Marriage

We Had to Keep Our Marriage a Secret From Our Families

Finally getting their parents’ blessing was like “pulling off the biggest heist.”


secret marriage

Inside the story of one couple’s secret marriage. Photograph by Andre Rucker

This story is one piece of our Marriage Stories feature, a look inside real-life Philadelphia marriages. Here, Shifa and Dhawal, married six years, share their story.

Shifa: We met in October of 2010. We were just going to be friends. I was not allowed to date outside of my religion.

Dhawal: I was Hindu, and she was Muslim. Traditionally, Muslims and Hindus are not allowed to marry. It’s just not acceptable. Her parents would visit — both of our parents live in India — and they knew me as her friend. They used to tell me, “Why don’t you find a guy for Shifa just like you, but Muslim?” It wasn’t until around 2012 that I said, fuck it, I love her. Because her parents really liked me, I thought it would be a good idea to just ask for their daughter’s hand in marriage. But shit hit the ceiling.

Shifa: They basically told me that they would disown me, not talk to me ever again. I would be dead to them.

Dhawal: Her brother was sent from Ohio to live with her and keep an eye on her. We used to secretly meet under Walnut and Broad, in the subway. At one point, we thought that we would just run away and elope.

Shifa: Move to Nebraska or something.

Dhawal: In the meantime, I ended up converting. I quit my job and was going back to India, so I could convince my parents in person that this is real and I want to get married to her. But I wasn’t sure what was going to happen, so we secretly eloped before I left, because if everything went to hell, we would at least have a legal way to live together. Two of my childhood buddies were there. They were the only people who knew. Her parents still don’t know about the secret wedding. My dad doesn’t know.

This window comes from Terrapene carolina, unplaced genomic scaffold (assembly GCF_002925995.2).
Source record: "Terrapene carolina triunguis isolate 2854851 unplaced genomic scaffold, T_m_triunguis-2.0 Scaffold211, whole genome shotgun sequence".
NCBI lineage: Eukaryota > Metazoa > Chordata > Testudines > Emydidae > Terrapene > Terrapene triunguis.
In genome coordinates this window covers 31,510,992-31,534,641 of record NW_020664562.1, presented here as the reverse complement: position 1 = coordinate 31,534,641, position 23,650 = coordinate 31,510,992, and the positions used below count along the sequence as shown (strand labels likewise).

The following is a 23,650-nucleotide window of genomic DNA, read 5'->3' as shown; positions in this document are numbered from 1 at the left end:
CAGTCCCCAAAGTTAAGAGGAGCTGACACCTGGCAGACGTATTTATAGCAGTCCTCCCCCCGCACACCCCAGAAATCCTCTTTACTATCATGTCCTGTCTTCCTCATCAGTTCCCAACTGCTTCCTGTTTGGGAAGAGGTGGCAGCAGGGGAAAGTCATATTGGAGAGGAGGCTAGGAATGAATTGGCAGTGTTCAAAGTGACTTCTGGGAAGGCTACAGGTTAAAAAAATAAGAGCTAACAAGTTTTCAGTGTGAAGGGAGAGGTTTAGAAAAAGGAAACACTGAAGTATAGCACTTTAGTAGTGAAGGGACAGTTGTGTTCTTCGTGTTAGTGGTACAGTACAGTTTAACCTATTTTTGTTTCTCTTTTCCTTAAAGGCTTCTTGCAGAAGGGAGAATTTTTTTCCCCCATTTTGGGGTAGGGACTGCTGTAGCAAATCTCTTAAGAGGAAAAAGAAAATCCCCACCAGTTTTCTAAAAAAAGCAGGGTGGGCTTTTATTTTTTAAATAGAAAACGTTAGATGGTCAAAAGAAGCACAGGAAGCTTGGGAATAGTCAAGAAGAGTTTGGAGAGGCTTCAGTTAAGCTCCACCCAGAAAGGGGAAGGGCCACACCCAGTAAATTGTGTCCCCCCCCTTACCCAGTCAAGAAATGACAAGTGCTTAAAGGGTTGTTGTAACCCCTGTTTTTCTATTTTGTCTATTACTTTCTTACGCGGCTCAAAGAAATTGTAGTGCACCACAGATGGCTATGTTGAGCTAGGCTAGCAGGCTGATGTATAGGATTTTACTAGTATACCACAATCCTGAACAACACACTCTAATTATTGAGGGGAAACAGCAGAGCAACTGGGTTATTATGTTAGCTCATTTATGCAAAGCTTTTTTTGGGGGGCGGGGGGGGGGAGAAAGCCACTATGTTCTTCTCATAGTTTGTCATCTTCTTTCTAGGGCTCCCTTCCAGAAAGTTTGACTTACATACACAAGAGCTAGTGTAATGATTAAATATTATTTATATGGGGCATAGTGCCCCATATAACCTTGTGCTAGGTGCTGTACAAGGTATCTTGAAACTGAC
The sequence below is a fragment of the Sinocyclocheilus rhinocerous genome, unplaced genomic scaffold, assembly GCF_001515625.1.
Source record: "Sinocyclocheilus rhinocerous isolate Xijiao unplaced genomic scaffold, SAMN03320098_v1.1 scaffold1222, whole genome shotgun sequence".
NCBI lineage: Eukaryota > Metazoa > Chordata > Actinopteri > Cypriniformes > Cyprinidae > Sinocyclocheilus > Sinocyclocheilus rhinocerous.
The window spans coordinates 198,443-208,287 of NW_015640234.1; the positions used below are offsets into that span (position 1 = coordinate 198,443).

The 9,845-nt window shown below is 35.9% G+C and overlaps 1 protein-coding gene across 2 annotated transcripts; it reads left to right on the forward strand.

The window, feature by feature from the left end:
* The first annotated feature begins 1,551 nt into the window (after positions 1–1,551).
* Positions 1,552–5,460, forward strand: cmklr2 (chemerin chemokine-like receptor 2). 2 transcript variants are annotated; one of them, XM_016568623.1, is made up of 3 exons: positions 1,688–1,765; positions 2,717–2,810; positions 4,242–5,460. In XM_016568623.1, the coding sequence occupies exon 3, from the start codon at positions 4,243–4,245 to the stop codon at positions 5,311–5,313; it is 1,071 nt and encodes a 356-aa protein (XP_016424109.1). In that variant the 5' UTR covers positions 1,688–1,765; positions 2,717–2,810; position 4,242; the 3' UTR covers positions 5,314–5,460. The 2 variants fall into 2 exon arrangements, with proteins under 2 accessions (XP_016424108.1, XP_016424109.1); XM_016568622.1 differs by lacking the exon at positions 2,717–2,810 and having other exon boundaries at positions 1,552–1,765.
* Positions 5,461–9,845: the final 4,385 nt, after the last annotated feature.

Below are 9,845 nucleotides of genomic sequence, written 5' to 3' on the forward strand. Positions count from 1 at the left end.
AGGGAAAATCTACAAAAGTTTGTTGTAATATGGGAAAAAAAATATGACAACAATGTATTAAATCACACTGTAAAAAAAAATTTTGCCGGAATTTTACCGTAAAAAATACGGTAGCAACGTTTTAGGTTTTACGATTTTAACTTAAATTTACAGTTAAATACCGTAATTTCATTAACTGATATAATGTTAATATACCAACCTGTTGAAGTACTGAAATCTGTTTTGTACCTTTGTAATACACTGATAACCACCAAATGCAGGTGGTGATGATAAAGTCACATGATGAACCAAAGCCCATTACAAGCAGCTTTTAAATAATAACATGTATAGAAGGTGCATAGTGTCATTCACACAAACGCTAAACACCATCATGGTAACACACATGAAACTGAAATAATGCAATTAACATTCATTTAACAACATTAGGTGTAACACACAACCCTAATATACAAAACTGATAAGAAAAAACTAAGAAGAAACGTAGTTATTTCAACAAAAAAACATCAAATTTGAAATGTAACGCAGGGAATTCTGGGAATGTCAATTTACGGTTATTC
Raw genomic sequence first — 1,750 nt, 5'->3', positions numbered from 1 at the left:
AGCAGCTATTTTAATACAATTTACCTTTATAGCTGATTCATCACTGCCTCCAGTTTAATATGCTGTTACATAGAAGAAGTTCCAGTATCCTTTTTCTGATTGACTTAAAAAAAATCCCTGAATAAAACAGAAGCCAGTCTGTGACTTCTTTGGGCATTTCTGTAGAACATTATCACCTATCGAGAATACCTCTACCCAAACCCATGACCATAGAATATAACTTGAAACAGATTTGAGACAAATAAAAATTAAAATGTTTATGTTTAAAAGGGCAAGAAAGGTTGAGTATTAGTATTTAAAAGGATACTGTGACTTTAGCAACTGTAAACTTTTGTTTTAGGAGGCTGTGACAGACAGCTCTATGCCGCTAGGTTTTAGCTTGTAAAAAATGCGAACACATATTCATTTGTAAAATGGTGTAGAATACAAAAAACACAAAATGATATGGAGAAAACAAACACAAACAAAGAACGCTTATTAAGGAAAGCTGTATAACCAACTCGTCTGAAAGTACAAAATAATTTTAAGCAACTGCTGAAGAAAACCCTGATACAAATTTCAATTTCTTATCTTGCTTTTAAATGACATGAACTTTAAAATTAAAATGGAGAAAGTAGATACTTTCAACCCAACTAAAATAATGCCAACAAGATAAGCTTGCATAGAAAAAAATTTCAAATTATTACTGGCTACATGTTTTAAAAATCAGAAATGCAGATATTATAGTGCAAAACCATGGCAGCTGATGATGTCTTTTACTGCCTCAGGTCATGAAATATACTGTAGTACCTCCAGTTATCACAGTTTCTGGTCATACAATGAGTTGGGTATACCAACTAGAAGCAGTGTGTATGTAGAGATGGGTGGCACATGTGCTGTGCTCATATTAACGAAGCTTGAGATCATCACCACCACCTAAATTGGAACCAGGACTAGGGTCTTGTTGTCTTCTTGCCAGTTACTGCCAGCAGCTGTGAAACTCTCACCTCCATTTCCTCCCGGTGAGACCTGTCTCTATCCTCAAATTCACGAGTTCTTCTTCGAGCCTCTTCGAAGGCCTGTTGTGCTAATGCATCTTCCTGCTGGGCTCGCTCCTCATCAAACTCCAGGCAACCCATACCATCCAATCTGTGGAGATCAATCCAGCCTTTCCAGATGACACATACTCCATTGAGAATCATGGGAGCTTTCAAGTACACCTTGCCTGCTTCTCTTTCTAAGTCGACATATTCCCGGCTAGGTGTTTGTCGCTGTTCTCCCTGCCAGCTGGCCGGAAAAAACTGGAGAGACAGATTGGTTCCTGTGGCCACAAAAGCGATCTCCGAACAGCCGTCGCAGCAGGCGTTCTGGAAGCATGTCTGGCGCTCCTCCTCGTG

Shifa: He went back to India a week after we eloped and was there for seven months. We spoke almost every day, because my brother was not living with me anymore. But when my family visited, I had to delete everything — there could be no backups on my phone, no photographs, nothing. It was like living a double life. Super-stressful. And I had pressure from my family to start looking for guys.

Dhawal: It’s really hard to be married but not stay together.

Shifa: And have nobody to talk to. I didn’t wear a ring. I couldn’t tell anyone. My niece was the only person I told. She was just born, and I whispered into her ear: “I’m married to Dhawal.”

Dhawal: My parents eventually gave their blessing. When I came back to Philly, I was crashing on friends’ couches because her parents were visiting. I brushed up on my Islam and spoke to her dad. This was the last shot. We were both in tears. I talked to her mom, her sister; we FaceTimed with my parents. And they said, okay, we are going to get you guys married immediately.

Shifa: A week later, we got married. His parents didn’t even have time to get a visa and come over. Everything happened really quickly so they wouldn’t change their minds. Then we were like, oh crap, we can’t get married in Philadelphia because we’re legally married here. So we found a small mosque in New York and got married there. It was the happiest moment when my parents gave us their blessing and we signed the document. We just looked at each other and were like, we did it.

Dhawal: I said, Shifa, we pulled the biggest heist of our lives.

Shifa: The biggest heist. And then we went for martinis.

Published as a part of a “Marriage Stories” feature in the April 2020 issue of Philadelphia magazine.